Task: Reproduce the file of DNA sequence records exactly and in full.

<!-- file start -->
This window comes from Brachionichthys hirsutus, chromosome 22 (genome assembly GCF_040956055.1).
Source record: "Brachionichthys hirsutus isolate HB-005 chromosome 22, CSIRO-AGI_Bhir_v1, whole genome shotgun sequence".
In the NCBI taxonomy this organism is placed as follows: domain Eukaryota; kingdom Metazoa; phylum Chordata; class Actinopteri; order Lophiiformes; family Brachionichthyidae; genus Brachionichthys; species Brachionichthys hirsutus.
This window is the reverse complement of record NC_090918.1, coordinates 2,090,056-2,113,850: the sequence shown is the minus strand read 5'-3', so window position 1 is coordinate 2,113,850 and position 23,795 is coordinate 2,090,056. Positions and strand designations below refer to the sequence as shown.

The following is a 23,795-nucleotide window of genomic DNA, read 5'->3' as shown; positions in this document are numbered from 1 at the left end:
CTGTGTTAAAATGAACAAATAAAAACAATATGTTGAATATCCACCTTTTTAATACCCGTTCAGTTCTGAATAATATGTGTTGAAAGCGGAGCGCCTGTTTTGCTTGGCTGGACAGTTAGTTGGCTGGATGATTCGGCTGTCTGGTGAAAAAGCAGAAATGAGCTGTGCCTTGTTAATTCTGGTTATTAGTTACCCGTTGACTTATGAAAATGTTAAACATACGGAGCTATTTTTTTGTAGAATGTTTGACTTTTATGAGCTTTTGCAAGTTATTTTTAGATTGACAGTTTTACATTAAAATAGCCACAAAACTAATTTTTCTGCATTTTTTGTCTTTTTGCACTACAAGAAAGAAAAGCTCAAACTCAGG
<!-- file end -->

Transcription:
This window comes from Brachionichthys hirsutus, chromosome 22 (genome assembly GCF_040956055.1).
Source record: "Brachionichthys hirsutus isolate HB-005 chromosome 22, CSIRO-AGI_Bhir_v1, whole genome shotgun sequence".
In the NCBI taxonomy this organism is placed as follows: domain Eukaryota; kingdom Metazoa; phylum Chordata; class Actinopteri; order Lophiiformes; family Brachionichthyidae; genus Brachionichthys; species Brachionichthys hirsutus.
This window is the reverse complement of record NC_090918.1, coordinates 2,090,056-2,113,850: the sequence shown is the minus strand read 5'-3', so window position 1 is coordinate 2,113,850 and position 23,795 is coordinate 2,090,056. Positions and strand designations below refer to the sequence as shown.

The following is a 23,795-nucleotide window of genomic DNA, read 5'->3' as shown; positions in this document are numbered from 1 at the left end:
CTGTGTTAAAATGAACAAATAAAAACAATATGTTGAATATCCACCTTTTTAATACCCGTTCAGTTCTGAATAATATGTGTTGAAAGCGGAGCGCCTGTTTTGCTTGGCTGGACAGTTAGTTGGCTGGATGATTCGGCTGTCTGGTGAAAAAGCAGAAATGAGCTGTGCCTTGTTAATTCTGGTTATTAGTTACCCGTTGACTTATGAAAATGTTAAACATACGGAGCTATTTTTTTGTAGAATGTTTGACTTTTATGAGCTTTTGCAAGTTATTTTTAGATTGACAGTTTTACATTAAAATAGCCACAAAACTAATTTTTCTGCATTTTTTGTCTTTTTGCACTACAAGAAAGAAAAGCTCAAACTCAGG